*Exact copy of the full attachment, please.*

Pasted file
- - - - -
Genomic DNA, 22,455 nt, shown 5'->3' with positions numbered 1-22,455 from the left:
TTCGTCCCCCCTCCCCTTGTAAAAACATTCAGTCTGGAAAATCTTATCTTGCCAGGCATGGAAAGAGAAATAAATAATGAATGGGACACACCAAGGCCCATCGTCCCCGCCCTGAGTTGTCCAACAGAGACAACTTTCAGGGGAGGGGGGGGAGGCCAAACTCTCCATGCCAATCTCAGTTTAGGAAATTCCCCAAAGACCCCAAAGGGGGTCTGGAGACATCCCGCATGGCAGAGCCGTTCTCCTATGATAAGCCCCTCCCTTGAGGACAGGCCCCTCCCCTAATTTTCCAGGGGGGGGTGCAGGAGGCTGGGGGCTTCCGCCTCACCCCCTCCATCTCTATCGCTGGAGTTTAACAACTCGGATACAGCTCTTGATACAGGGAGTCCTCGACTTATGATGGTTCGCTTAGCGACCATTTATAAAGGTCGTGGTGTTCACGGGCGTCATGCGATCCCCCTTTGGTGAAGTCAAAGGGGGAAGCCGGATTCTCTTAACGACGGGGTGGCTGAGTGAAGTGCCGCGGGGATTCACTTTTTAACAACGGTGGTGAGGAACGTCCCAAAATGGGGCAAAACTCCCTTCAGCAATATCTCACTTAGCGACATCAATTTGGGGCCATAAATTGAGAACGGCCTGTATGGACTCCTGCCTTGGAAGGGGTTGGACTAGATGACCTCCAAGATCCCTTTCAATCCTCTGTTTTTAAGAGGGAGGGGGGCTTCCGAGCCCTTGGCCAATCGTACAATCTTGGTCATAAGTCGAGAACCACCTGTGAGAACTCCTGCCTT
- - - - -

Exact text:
Genomic DNA, 22,455 nt, shown 5'->3' with positions numbered 1-22,455 from the left:
TTCGTCCCCCCTCCCCTTGTAAAAACATTCAGTCTGGAAAATCTTATCTTGCCAGGCATGGAAAGAGAAATAAATAATGAATGGGACACACCAAGGCCCATCGTCCCCGCCCTGAGTTGTCCAACAGAGACAACTTTCAGGGGAGGGGGGGGAGGCCAAACTCTCCATGCCAATCTCAGTTTAGGAAATTCCCCAAAGACCCCAAAGGGGGTCTGGAGACATCCCGCATGGCAGAGCCGTTCTCCTATGATAAGCCCCTCCCTTGAGGACAGGCCCCTCCCCTAATTTTCCAGGGGGGGGTGCAGGAGGCTGGGGGCTTCCGCCTCACCCCCTCCATCTCTATCGCTGGAGTTTAACAACTCGGATACAGCTCTTGATACAGGGAGTCCTCGACTTATGATGGTTCGCTTAGCGACCATTTATAAAGGTCGTGGTGTTCACGGGCGTCATGCGATCCCCCTTTGGTGAAGTCAAAGGGGGAAGCCGGATTCTCTTAACGACGGGGTGGCTGAGTGAAGTGCCGCGGGGATTCACTTTTTAACAACGGTGGTGAGGAACGTCCCAAAATGGGGCAAAACTCCCTTCAGCAATATCTCACTTAGCGACATCAATTTGGGGCCATAAATTGAGAACGGCCTGTATGGACTCCTGCCTTGGAAGGGGTTGGACTAGATGACCTCCAAGATCCCTTTCAATCCTCTGTTTTTAAGAGGGAGGGGGGCTTCCGAGCCCTTGGCCAATCGTACAATCTTGGTCATAAGTCGAGAACCACCTGTGAGAACTCCTGCCTT